A Guide to the New Ruins of Great Britain

The ‘new ruins’ – poorly designed and shoddy shopping malls and mass-produced housing – are ubiquitous throughout our cities. Ken Worpole finds that Owen Hatherley is a witty and erudite gazetteer of terrible mistakes, but wonders if the acerbic author is as fair as he could be
Ken Worpole
11 December 2010

A Guide to the New Ruins of Great Britain, by Owen Hatherley, Verso, £18, September 2010.

The ‘new ruins’ – poorly designed and shoddy shopping malls and mass-produced housing – are ubiquitous throughout our cities. Ken Worpole finds that Owen Hatherley is a witty and erudite gazetteer of terrible mistakes, but wonders if the acerbic author is as fair as he could be.

Owen Hatherley has been blogging about architecture and politics for a number of years now with increasing effect.  The acerbic humour which underpins his writing is evident in the names of the sites on which he blogs: Sit down man, you’re a bloody tragedy (James Maxton’s famous injunction to the hapless Labour apostate Ramsay Macdonald in the House of Commons); The Measures Taken (one of Brecht’s unforgiving plays, which I once saw performed at the Duke of Wellington pub in Dalston, with intimidating musical accompaniment by Cornelius Cardew’s People’s Liberation Orchestra); and nastybrutalistandshort.

Hatherley, a self-described ‘vulgar Marxist’, is also currently speaking at a number of student occupations about the connection between architecture and politics, and his blogs are some of the best things to have pricked the self-admiring bubble of corporate architecture and urban re-development for a very long time – possibly since Ian Nairn and Outrage. This, his second book, follows in the footsteps of J. B. Priestley’s pre-war English Journey, but where Priestley was more interested in the people, the jobs they did and the lives they led, Hatherley concentrates on the sorry saga of what has happened to cities like Southampton, Glasgow, Sheffield, Liverpool, Nottingham and half a dozen of the others, as decades of redevelopment seem to have turned them all into look-alike shopping centres with some very dubious housing schemes attached.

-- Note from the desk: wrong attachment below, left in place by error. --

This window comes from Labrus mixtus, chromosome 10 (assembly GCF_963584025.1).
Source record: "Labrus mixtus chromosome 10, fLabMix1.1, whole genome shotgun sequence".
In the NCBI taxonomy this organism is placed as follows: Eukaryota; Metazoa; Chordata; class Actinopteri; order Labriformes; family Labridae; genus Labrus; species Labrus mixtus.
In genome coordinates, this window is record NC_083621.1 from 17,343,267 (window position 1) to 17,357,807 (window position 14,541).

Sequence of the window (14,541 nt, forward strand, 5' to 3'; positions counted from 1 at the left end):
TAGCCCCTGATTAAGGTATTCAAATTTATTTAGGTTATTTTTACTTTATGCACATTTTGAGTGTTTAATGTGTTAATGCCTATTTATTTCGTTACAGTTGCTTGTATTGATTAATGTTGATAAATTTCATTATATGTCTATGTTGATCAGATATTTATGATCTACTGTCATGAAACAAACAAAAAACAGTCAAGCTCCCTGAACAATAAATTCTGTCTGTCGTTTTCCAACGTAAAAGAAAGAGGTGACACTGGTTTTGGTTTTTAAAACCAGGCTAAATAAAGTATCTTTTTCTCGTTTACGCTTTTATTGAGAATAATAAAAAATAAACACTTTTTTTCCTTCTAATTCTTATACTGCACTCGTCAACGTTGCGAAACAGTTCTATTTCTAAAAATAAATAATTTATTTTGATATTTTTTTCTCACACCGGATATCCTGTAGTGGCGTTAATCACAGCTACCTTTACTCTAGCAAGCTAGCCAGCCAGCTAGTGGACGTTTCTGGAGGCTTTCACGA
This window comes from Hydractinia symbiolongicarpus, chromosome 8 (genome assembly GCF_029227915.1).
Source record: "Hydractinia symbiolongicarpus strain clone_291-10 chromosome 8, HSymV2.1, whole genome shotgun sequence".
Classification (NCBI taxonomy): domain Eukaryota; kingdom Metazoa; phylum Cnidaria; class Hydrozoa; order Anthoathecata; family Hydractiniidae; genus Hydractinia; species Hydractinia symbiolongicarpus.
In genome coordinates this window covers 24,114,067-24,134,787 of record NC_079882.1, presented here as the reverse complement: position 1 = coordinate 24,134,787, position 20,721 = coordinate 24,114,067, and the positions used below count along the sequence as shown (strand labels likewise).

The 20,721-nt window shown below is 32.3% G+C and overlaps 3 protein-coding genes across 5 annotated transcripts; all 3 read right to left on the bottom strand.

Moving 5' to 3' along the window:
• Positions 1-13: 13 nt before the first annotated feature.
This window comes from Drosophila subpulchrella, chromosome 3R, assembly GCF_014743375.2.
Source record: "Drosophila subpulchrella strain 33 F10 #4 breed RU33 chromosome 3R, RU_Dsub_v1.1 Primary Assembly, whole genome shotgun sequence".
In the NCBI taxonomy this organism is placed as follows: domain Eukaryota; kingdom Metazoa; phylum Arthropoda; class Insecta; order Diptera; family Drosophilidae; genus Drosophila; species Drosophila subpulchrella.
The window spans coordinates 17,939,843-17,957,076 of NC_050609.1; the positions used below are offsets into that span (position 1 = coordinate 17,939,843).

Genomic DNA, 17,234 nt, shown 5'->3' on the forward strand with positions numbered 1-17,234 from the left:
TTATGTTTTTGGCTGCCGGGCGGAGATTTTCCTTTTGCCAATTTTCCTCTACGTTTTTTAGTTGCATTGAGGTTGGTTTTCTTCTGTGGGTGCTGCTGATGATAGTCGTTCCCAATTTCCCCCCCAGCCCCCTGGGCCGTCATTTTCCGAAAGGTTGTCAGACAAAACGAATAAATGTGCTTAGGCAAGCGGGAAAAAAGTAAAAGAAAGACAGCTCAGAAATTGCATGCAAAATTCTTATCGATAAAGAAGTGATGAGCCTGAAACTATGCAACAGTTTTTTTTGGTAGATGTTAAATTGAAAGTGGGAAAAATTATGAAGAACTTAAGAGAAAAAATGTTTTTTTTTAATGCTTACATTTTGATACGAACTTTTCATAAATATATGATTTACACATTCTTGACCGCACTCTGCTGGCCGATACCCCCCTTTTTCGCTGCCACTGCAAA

These are the ‘new ruins’: featureless, poorly detailed, shoddily built and superficially glamorous urban quarters, often devoid of schools, health clinics and other social infrastructure: not built to last but built to sub-let.  On his journeys throughout the UK, funded by writing a very funny column for the magazine Building Design, Hatherley has been accompanied by photographer Joel Anderson, whose flat-toned grey photographs could easily have been shuffled and re-distributed throughout the book, as it is almost impossible to tell which new building belongs to which city, such is the ubiquitous nature of the so-called International Style, which was very early on suborned by mass production techniques and cheap materials.

Hatherley knows so much, almost too much, about 20th century aesthetics, firing off broadsides (and a few squibs) in all directions, with witty and deflating references to Constructivism, Modernism, Post-modernism, and a little too much Leninist chic to my taste.  What works on a blog can, over the long haul, become a bit wearing. He is too hard on CABE, the government’s architectural advisory body, which in the response to the appalling quality of volume house-building in recent years, has produced at least three very damning reports.

The book opens with a quotation from Raymond Williams, ambiguously celebrating the shining city promised by postwar Modernism.  It is as well to remember that Williams once said that we live in a world ‘sick with criticism’. Hatherley’s compendious, erudite and witty book is more of a gazetteer to the terrible mistakes made in the contemporary planning and development of British cities, than a considered architectural guide - but he should remember that there have been improvements too. A much warmer side of this engaging figure comes out in his blogs, where he rhapsodises over the sheer intelligent comedy of TV’s Steptoe & Son, as a piece of beautifully observed English life and culture, for example, or writes thoughtfully about contemporary film. A man to watch, as I’m sure someone somewhere is already doing. (He has already been asked on his travels to delete his camera memory card several times).

Ken Worpole is a contributor to ‘Towards Re-enchantment: Place and Its Meanings’, reviewed on OurKingdom.

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